On last April 27, an international team of representatives including from the Ghanian Wassa Association of Communities Affected by Mining (WACAM) called on Newmont Mining, the world's largest gold producer, to urgently reform its human rights and environmental practices at its global operations and to permanently cancel plans for new, open-pit mines on densely populated farmland in Ghanaian forest reserves, in Romania, and on a mountain in Peru that is a source of community drinking water.
"Although we come from five different continents, we share many similar experiences with Newmont's operations. We also share similar demands: we ask that the company stop polluting our oceans and freshwater with mining waste, stay out of our protected forests, and that it only mine with the informed consent of communities," said Daniel Owusu-Koranteng, of WACAM.
Speaking at the company's annual shareholders meeting, representatives also from Indonesia, Peru, Romania, and Nevada demanded that Newmont fully respect human rights, stop intimidation of farmers, community members and individuals critical of its operations, and stop dumping mine wastes into the ocean.
Newmont has big plans in Ghana, which will be the fifth major centre with two advanced exploration projects, the Ahafo and Akyem projects, that led to the company’s entry into Africa and are the newest additions to its global operations.
The Ahafo project is located in the Brong-Ahafo region of Ghana which has twenty Forest Reserves covering a total area of 233,469 hectares. The project area is some 300 kilometres northwest of Accra between the towns of Kenyase and Ntotoroso. As currently designed, the project will implement open pit mine operations. For it to be accomplished some 500 families -3,000 villagers- in the Ahafo region of Ghana, are being displaced from their homes to make way for large industrial gold mines owned by Newmont and its partners.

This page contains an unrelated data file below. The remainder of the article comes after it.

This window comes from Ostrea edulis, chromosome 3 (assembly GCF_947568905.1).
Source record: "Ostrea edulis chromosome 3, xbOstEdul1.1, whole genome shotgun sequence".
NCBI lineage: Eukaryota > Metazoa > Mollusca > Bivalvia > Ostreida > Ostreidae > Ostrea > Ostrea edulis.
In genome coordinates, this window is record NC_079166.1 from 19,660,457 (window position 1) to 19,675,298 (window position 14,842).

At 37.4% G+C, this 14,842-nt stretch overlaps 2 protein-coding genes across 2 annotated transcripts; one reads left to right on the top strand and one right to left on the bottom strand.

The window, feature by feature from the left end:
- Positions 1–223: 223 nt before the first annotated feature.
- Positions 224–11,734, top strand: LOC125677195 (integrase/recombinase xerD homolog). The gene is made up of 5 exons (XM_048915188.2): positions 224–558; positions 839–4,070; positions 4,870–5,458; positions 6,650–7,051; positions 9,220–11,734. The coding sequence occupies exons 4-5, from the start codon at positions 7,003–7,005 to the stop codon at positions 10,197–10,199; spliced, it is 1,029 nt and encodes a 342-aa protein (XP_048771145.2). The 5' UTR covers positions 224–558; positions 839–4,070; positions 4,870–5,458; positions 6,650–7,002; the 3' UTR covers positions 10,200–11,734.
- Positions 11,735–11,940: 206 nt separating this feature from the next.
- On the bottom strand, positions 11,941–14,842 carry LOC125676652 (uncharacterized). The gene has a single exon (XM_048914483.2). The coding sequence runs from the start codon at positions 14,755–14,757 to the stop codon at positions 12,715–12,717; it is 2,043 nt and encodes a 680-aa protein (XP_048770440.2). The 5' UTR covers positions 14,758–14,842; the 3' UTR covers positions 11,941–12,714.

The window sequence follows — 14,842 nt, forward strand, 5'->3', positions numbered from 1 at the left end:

The Akyem project is located in the eastern region, 130 kilometres northwest of Accra between the towns of New Abirem and Ntronang. It covers a forest reserve area that is home to rare species of plants and animals.
In 2004, the National Coalition of Civil Society Groups Against Mining in Ghana’s Forest Reserves had made a presentation to the Ghanaian media to present their stand against the government’s decision to open up the country’s remaining forest reserves to mining. They argued that “the net return of mineral wealth despite the significant foreign inflow into the sector is very doubtful viewed against environmental destruction, the level of offshore retention, human rights violations, and the limited access large-scale surface mining offer to community livelihood. Given the inadequacy of the national policy framework to address these issues we as a nation are recording net losses in the mining sector”.
The Coalition, formed by several organizations including WACAM, Third World Network-Africa (TWN-Africa), Centre for Public Interest Law (CEPIL), Friends of the Earth-Ghana (FOE-Ghana), League of Environmental Journalist, Food First International and Action Network (FIAN), had stressed that “We believe that the country’s natural resources are relevant only when they are used for the benefit of its people. Government has the responsibility through national and international laws to ensure that extractive activity serves this purpose. On no account must extractive activity be carried out in a manner that subordinates the people’s livelihoods, dignity, and the diversity of the environment to that of corporate interest”.
Article based on information from: “Communities Urge Gold Miner Newmont to Reform”, Indonesian Forum for Environment (WALHI) and Friends of the Earth Indonesia, 27 Apr 2005, http://www.eng.walhi.or.id/kampanye/tambang/buanglimbah/050427_urge_nmr-agm_mr/; “National Coalition Of Civil Society Groups Against Mining In Ghana’s Forest Reserves, a presentation to the Ghanaian media”, 2004, http://www.bicusa.org/bicusa/issues/Coalition_press_statement_March04.pdf